Artistic Director & Conductor: Marc Shapiro
Bruno Bettinelli: Three New Madrigals (Tre nuovi madrigali)
Maija Einfelde: At the Edge of the Earth (Pie zemes tãlãs)
Frank Ferko: La remontée des cendres (The rising of the ashes)
Siman Chung: Countertenor
Frank Cassara: Bass drum
Funda Cizmecioglu: Violin
Sara Cyrus: Horn
Richard Harris: Trombone
Thomas Hutchinson: Trombone
Kris Saebo: Tuba
Jeff Scott: Horn
Dan Peck: Tuba
After a Friday evening spent reveling into Messiaen's tumultuous Turangalîla-symphonie, a Saturday afternoon partially enjoying Ben Bliss' and Lachlan Glen’s flawless recital of bel canto arias, classical pieces and popular songs at a Carnegie Hall Neighborhood Concert – not to mention a few pop hits from the 1980s (Cyndi Lauper, anyone?) in a local pizza joint for good measure – I was as ready as could be for my next and final musical stop of the weekend on Saturday night: Cantori New York's one and only March performance of presumably exciting contemporary works that had not gotten a chance to be heard in New York City yet.
The centerpiece would be the U.S. premiere of La remontée des cendres by American composer Frank Ferko, whose Stabat Mater has remained one of the undisputed highlights in Cantori's extensive history of bold and successful endeavors. It would be preceded by the U.S. premiere of Italian composer Bruno Bettinelli's little-known Three New Madrigals, and the New York premiere of Latvian composer Maija Einfelde's intriguing At the Edge of the Earth. Just another evening of intrepid choral experimentation with Cantori New York, in the Village’s familiar Church of St. Luke in the Fields.
The concert started with Bruno Bettinelli's study madrigal "Parole in Cerchio" (Words in Round), in which the fundamental concept of "Love" had to contend with much less attractive notions such as "War" and "Death" in an endlessly adjustable, beautifully kaleidoscopic tapestry of sounds. From this unusual starting point, maestro Shapiro and his fiercely dedicated singers took us on a harmonically dazzling journey through the ever-changing nature of the human experience.
Next, the self-described burlesque madrigal "Lo Struzzo" (The Ostrich) obligingly provided the only comic relief episode of the evening as the endearingly naive big bird tried its darndest to fly and predictably fell flat on its face in full chromatic glory.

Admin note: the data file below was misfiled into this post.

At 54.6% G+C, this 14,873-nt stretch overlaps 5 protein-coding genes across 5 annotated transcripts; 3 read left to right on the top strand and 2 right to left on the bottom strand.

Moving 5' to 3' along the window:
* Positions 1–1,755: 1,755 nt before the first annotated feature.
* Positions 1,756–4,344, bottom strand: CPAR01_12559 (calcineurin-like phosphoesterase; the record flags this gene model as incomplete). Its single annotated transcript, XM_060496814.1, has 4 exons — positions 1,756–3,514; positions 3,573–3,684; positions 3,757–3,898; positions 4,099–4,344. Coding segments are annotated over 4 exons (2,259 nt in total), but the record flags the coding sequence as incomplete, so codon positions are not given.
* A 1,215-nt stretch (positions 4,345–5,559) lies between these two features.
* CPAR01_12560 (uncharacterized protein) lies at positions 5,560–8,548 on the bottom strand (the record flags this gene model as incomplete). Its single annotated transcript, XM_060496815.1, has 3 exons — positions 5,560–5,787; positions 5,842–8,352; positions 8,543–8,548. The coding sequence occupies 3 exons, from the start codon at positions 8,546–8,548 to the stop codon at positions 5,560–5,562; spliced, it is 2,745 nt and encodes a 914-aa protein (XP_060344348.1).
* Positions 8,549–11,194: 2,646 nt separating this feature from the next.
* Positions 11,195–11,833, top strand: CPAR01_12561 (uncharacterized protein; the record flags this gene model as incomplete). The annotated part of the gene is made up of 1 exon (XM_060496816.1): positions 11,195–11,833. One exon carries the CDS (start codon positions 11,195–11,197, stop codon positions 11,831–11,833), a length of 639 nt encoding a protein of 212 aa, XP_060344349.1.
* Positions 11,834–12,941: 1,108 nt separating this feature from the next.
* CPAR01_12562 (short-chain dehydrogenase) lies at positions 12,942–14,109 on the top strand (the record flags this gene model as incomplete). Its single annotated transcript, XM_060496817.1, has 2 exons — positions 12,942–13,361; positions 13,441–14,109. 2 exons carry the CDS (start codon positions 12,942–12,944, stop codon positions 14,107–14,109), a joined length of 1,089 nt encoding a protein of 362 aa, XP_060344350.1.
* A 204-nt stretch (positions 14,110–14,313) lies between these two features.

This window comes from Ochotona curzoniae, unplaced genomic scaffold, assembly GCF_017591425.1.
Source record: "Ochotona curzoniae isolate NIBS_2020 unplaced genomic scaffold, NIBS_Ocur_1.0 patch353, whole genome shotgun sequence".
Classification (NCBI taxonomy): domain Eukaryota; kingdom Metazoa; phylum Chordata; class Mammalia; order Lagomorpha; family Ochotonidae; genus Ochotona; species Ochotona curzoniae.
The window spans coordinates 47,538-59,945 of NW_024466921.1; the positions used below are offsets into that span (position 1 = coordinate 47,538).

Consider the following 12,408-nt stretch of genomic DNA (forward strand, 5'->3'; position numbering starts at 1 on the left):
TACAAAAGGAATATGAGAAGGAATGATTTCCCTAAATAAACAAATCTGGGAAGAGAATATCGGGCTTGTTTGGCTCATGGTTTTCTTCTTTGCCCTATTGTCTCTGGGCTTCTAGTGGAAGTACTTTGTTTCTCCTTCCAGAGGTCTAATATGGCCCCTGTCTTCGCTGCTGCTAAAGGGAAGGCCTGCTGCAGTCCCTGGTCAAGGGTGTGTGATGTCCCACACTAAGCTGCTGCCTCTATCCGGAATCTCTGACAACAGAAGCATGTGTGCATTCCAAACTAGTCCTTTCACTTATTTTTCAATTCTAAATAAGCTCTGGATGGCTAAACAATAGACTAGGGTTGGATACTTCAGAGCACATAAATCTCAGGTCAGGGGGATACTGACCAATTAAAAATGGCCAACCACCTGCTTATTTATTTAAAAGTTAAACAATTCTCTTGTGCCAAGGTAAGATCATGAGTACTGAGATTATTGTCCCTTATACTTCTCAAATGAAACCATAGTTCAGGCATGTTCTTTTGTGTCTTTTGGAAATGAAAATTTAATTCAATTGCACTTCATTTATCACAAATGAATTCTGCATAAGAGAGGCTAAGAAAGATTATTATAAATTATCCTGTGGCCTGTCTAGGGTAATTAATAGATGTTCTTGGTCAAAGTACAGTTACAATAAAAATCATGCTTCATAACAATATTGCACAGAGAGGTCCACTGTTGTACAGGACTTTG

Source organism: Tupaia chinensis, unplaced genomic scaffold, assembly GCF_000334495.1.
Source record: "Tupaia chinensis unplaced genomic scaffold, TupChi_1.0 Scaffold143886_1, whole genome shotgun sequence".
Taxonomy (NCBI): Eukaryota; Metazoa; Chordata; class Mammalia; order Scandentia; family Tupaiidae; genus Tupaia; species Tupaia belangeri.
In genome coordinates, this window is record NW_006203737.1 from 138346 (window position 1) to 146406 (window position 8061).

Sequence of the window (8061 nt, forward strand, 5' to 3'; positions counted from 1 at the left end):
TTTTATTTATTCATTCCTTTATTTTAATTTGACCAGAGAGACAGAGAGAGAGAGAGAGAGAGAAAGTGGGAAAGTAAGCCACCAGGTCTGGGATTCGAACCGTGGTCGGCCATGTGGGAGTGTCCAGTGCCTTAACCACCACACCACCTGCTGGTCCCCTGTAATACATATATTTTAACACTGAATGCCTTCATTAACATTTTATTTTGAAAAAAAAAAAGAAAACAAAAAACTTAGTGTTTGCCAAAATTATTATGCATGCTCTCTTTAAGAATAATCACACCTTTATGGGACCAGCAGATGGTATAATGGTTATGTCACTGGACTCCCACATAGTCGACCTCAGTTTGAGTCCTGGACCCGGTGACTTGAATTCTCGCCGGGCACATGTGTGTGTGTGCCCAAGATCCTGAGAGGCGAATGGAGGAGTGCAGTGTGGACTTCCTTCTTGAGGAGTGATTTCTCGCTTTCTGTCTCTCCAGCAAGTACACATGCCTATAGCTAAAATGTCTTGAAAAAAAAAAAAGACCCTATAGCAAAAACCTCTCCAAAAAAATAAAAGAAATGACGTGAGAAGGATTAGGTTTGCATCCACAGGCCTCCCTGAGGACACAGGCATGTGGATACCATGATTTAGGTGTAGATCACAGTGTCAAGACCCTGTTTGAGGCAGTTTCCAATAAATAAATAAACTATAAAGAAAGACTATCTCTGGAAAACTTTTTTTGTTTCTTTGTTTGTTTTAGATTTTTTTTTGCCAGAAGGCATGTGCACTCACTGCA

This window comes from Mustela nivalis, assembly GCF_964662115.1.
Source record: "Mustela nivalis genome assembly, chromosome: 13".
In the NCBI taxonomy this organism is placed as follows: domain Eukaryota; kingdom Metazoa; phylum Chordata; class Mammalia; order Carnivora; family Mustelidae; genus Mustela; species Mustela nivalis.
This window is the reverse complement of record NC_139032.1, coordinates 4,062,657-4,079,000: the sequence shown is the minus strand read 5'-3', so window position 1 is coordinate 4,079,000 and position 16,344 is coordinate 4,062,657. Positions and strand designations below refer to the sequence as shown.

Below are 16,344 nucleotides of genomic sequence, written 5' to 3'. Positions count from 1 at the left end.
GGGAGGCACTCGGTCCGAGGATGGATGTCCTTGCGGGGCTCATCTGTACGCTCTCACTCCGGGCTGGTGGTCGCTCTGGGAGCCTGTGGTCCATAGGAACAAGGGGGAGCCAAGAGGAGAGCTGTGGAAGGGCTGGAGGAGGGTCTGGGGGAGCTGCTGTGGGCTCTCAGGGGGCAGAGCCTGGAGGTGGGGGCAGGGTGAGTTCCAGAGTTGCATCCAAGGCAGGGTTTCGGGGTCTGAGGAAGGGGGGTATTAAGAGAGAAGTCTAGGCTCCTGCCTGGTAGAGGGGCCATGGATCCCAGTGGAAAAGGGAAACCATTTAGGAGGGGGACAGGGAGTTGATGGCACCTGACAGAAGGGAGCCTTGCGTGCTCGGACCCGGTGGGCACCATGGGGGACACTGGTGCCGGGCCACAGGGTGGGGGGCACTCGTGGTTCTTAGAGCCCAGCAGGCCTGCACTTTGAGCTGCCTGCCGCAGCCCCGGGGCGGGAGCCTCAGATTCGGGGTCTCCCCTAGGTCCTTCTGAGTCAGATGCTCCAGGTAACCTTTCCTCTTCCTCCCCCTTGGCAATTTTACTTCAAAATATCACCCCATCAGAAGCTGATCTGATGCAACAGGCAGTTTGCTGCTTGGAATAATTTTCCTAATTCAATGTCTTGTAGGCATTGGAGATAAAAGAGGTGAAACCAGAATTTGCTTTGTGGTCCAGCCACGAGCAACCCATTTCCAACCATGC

The last and by far darkest piece of the trio was the political madrigal "Convien al secol nostro" (To our century belong), in which ignorance, shame and despair uniformly reigned until the wheel of fate finally brought hope back.
As if to make sure we were not getting too comfortable after those readily accessible Italian miniatures, Cantori resolutely moved on to a decidedly more challenging undertaking with Maija Einfelde's At the Edge of the Earth, a Latvian chamber oratorio in twelve parts that is based on four excerpts from the Greek tragedy "Prometheus Bound", whose moral of the story can best be summed up as "Do not play with fire".
That certainly was enough to pick the audience's curiosity and sense of adventure. The choir's assured mastery of the dauntingly intricate composition did the rest, all the way to the impressively cataclysmic ending, and we all came out gratefully conquered. That said, it is not like most of us could have faulted their Latvian skills anyway.
I am, however, perfectly capable of faulting French skills, but I would have been hard pressed to find any issues in Cantori's haunting performance of Frank Ferko's La remontée des cendres on Saturday night. The long French text, consisting of seven sections selected by the composer from an even longer poem by Moroccan writer Tahar Ben Jelloun, uses the local, which in this case is the 1991 Persian Gulf War, to reach the universal in its visceral description of war.
Beside the deeply committed and consistently effective singing by the choir, the sizeable instrumental accompaniment, coming from no fewer than eight musicians, proved to be particularly helpful in adding a layer of not only gloom and darkness, but also confusion and anger, to the work. The low brass instruments turned out to be ideal to emphasize the idea of suffering and despair while the lingering violins subtly reinforced the feeling of emptiness and desolation.
The two solo parts, for countertenor and soprano, were short but nevertheless totally earned their presence in the score by providing respectively a victim's disgusted point of view and a witness's agonizing questions when confronted with the horrors of war, making the whole ordeal even more personal and relatable.
Frank Ferko was in attendance and looked genuinely pleased by the performance. So was the audience. So much so in fact that we immediately started to look forward to The Prison in May. Same time, same place.